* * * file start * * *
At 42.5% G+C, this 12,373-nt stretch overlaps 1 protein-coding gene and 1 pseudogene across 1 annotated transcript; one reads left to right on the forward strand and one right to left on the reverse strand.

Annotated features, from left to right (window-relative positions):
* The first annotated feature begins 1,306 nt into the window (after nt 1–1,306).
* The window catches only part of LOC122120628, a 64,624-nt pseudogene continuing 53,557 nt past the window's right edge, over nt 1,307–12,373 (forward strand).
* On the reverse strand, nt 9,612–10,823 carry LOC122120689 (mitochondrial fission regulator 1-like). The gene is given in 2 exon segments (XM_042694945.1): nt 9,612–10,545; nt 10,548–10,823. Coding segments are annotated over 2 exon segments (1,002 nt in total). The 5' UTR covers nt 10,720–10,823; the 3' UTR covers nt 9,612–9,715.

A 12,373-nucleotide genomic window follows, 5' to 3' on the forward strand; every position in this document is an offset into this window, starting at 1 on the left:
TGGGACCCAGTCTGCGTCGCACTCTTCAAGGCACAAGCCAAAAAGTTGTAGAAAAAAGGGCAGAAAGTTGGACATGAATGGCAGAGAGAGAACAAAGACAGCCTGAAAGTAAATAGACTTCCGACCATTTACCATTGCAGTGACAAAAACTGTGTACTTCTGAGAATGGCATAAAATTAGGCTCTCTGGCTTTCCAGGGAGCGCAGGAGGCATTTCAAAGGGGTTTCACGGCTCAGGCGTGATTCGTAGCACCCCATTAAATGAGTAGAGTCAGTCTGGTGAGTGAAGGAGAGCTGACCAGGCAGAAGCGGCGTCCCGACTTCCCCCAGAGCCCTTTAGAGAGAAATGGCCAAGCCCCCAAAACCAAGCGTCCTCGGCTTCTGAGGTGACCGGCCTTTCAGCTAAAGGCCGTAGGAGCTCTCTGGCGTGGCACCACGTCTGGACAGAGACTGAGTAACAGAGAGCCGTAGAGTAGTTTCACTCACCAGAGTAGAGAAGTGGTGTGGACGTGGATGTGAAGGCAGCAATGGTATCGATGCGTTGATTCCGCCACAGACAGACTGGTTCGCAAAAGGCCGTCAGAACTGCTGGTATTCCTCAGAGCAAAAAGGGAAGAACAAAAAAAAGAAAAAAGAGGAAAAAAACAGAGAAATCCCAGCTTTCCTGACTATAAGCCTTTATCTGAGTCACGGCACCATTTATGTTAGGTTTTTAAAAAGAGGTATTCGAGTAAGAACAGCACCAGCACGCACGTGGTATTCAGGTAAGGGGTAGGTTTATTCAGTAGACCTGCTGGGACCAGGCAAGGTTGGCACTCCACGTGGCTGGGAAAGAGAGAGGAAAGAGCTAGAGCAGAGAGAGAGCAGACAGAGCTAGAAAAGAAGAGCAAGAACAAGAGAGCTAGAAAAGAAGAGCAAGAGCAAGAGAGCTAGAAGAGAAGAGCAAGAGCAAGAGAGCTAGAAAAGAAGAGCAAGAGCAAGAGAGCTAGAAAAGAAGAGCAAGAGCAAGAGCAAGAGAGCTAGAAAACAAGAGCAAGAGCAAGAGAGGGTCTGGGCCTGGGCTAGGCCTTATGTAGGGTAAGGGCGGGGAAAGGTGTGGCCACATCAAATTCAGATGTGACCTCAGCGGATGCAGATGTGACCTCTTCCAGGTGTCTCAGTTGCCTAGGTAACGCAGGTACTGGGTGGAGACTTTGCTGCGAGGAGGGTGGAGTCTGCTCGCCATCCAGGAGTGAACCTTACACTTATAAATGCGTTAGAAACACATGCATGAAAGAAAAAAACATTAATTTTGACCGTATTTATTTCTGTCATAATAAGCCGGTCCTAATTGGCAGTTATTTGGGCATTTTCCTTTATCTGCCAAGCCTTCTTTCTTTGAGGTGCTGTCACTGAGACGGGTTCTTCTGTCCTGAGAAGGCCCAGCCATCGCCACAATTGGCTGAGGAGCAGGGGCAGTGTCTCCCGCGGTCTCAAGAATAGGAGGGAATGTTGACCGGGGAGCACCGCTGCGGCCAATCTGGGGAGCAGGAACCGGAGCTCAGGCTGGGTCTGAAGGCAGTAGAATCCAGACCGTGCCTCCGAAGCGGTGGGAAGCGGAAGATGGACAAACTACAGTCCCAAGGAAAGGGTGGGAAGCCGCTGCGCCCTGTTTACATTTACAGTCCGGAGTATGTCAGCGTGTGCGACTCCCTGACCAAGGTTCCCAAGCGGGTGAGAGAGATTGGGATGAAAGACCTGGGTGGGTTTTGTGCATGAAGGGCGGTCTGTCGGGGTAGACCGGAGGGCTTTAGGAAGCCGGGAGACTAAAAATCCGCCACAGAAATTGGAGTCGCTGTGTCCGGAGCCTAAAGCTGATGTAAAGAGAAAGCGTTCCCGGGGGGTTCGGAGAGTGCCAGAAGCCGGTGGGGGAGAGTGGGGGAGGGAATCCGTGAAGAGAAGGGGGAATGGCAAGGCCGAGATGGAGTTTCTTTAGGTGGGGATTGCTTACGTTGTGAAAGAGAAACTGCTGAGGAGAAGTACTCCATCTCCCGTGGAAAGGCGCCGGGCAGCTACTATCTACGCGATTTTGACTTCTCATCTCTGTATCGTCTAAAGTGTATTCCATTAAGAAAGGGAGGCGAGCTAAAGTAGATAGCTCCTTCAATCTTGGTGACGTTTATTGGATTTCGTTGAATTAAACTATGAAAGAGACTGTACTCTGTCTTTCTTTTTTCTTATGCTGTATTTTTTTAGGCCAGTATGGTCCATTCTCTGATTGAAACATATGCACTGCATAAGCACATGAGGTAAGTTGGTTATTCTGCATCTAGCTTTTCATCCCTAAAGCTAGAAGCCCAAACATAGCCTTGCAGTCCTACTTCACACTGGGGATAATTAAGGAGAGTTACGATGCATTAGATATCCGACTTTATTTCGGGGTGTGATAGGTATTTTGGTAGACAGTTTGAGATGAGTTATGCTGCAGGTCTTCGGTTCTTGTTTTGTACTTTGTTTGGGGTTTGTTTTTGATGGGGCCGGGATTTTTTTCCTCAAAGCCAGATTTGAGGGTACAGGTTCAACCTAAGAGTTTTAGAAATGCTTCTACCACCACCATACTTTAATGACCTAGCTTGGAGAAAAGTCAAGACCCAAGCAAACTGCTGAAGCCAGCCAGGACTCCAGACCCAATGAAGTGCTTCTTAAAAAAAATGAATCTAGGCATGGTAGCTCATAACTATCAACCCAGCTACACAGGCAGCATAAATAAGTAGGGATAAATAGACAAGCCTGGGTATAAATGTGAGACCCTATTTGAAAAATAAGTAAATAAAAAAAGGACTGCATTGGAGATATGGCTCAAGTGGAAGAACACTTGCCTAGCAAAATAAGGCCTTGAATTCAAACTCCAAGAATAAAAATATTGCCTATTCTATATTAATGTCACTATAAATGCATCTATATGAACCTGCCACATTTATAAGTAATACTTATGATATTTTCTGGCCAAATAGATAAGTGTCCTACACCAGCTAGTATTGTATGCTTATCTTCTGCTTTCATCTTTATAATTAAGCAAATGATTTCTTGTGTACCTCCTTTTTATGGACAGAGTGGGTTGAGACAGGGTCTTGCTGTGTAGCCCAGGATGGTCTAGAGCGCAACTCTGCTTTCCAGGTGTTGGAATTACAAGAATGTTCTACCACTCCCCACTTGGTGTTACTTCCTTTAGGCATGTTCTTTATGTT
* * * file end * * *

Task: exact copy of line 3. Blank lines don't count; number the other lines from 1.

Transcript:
* The first annotated feature begins 1,306 nt into the window (after nt 1–1,306).